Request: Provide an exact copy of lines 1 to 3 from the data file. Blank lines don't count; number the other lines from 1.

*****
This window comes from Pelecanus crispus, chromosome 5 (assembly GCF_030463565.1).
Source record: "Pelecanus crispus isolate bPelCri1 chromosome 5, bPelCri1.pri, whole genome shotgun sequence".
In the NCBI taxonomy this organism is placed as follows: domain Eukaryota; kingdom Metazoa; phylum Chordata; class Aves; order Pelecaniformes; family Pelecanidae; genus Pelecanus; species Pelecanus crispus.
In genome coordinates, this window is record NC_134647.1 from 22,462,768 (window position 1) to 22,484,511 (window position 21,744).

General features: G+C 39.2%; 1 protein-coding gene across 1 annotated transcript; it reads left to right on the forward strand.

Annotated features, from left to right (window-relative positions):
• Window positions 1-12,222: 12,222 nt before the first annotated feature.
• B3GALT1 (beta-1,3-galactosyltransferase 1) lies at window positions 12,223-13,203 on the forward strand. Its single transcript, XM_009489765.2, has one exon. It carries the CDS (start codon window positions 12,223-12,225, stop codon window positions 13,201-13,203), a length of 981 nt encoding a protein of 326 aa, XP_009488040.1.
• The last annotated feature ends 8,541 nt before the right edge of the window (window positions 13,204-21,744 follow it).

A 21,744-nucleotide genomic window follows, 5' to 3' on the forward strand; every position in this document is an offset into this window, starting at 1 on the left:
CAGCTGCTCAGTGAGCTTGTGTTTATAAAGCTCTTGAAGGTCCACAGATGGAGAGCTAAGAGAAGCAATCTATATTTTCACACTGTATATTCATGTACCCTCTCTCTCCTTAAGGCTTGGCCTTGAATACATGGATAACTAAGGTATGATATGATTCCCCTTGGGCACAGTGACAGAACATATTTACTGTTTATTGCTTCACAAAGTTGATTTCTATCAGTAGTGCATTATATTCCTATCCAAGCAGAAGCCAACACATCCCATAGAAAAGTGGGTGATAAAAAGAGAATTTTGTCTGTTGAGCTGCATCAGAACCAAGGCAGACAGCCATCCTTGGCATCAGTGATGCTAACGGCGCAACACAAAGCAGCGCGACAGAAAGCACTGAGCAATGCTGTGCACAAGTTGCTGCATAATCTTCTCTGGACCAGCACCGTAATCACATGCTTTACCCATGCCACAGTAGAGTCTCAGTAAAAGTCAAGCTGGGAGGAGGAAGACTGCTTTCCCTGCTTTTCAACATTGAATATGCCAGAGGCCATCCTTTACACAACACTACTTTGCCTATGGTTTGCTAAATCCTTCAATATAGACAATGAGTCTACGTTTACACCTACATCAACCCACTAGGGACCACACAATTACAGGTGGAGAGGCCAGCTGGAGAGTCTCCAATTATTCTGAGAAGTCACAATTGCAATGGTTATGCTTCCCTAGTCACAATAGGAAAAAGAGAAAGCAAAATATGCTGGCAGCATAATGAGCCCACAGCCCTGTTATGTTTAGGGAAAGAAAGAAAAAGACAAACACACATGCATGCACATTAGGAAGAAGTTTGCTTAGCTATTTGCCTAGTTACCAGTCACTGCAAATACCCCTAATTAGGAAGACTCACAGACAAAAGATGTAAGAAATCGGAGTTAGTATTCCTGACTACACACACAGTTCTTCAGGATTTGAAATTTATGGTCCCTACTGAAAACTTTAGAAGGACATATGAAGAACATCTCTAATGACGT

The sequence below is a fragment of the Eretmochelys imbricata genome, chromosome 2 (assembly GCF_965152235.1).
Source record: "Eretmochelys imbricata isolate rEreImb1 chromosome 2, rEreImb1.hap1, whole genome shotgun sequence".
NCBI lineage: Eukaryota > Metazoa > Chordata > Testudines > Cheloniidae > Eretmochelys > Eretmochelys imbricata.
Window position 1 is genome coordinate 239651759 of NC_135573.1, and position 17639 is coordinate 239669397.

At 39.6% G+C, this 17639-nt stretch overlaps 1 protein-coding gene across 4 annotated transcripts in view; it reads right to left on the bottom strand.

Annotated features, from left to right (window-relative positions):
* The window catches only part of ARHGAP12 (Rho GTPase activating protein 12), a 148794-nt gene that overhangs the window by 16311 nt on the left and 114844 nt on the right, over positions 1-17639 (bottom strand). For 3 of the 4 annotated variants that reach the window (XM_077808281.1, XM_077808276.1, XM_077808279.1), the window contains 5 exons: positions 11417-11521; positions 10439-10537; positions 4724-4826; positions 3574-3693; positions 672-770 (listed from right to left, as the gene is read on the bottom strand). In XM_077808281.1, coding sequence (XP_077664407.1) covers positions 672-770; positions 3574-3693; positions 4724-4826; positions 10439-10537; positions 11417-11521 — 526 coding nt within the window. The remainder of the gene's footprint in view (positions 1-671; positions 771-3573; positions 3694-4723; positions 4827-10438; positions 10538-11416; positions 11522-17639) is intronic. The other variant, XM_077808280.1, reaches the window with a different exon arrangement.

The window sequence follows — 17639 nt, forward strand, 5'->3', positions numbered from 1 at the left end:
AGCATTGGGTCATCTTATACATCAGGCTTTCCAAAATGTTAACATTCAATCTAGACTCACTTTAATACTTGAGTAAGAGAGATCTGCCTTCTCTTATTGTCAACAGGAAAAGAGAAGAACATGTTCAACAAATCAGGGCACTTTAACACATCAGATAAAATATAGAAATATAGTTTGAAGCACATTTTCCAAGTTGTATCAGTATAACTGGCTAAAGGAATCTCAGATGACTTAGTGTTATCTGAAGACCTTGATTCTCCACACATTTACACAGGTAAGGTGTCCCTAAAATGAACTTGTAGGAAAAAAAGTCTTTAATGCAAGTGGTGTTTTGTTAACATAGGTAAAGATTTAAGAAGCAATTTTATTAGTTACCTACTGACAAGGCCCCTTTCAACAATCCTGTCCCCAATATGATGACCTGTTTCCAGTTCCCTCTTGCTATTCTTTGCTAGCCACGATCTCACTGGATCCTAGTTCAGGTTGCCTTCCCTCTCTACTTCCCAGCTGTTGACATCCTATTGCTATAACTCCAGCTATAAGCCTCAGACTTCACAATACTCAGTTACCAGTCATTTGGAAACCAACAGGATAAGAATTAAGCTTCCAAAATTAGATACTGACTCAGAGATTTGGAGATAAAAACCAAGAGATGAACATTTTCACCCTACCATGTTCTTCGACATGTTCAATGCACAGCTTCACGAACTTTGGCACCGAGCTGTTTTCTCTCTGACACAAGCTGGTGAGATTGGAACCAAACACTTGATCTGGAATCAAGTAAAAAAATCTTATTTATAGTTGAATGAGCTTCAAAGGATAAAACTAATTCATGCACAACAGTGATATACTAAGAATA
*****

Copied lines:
This window comes from Pelecanus crispus, chromosome 5 (assembly GCF_030463565.1).
Source record: "Pelecanus crispus isolate bPelCri1 chromosome 5, bPelCri1.pri, whole genome shotgun sequence".
In the NCBI taxonomy this organism is placed as follows: domain Eukaryota; kingdom Metazoa; phylum Chordata; class Aves; order Pelecaniformes; family Pelecanidae; genus Pelecanus; species Pelecanus crispus.